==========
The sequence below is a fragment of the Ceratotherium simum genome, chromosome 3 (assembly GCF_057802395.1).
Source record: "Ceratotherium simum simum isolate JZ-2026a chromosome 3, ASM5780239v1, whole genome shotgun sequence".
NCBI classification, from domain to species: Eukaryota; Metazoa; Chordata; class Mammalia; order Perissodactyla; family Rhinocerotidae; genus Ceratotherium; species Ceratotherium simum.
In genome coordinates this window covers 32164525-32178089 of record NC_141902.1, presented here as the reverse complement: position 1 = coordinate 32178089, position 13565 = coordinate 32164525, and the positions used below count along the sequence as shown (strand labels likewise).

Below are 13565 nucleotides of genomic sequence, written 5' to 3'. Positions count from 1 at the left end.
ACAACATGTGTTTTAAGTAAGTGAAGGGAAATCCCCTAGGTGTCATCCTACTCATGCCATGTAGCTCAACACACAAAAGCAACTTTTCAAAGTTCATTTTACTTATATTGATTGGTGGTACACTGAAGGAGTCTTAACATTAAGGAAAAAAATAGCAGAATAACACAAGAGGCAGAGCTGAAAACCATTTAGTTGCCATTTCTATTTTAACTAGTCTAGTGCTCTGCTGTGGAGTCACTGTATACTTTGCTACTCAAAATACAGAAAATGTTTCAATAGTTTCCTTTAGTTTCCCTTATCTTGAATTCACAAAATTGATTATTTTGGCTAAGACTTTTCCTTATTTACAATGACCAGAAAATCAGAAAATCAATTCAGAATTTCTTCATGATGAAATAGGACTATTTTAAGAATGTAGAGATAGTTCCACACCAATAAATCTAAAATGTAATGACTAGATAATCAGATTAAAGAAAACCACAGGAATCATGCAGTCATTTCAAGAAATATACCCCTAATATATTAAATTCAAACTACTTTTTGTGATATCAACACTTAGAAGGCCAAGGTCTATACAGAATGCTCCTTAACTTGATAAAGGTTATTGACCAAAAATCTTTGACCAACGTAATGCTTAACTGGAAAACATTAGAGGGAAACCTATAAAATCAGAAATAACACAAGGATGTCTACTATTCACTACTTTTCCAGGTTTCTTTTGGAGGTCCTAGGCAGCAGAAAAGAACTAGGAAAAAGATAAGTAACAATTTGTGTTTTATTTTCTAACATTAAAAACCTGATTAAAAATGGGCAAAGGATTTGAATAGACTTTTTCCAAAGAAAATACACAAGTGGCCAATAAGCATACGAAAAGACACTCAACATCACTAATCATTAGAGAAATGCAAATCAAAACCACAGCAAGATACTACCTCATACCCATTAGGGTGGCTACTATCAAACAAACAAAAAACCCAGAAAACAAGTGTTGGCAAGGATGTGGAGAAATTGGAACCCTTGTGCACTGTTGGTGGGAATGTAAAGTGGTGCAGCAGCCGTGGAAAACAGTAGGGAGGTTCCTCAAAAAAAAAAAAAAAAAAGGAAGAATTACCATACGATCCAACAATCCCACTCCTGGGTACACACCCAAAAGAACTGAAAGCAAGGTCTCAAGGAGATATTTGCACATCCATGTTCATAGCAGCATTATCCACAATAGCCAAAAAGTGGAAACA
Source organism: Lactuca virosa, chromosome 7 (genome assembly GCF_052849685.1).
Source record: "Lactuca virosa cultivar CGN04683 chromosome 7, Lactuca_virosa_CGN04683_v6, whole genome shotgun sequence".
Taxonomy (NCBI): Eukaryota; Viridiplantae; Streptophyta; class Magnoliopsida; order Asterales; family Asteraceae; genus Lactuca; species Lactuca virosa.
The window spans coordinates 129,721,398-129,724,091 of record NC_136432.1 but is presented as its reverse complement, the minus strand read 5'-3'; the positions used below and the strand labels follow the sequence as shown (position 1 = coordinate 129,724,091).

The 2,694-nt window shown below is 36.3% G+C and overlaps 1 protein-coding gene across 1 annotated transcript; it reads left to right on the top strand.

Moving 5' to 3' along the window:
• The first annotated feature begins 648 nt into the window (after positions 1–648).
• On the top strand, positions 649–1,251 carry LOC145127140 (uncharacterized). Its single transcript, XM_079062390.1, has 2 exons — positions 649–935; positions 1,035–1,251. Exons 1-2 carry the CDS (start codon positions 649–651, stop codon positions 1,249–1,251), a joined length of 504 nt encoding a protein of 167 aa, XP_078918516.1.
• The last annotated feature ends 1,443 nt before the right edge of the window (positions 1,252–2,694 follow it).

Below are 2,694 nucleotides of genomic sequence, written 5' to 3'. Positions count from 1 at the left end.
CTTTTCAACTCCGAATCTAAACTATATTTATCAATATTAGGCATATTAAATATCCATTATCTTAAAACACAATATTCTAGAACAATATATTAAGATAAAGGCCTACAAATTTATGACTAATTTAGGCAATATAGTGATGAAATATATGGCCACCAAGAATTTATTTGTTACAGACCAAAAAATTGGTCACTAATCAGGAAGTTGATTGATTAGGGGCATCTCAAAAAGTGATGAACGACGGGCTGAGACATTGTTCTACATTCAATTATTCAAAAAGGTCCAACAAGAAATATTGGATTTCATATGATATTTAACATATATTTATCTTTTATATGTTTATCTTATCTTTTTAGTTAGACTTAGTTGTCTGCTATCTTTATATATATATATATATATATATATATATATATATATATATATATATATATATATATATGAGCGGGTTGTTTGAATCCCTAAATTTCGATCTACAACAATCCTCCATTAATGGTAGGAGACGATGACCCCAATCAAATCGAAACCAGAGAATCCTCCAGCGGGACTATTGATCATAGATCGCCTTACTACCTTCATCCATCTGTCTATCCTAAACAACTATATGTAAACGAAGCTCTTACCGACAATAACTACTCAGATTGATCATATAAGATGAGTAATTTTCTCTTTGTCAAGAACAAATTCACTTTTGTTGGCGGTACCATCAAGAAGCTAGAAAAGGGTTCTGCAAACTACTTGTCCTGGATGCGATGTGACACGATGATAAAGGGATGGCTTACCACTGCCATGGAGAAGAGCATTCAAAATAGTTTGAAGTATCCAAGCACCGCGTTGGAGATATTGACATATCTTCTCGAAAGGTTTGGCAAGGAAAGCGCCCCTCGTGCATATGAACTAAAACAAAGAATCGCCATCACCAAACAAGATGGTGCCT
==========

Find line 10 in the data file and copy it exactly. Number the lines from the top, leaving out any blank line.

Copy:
The window spans coordinates 129,721,398-129,724,091 of record NC_136432.1 but is presented as its reverse complement, the minus strand read 5'-3'; the positions used below and the strand labels follow the sequence as shown (position 1 = coordinate 129,724,091).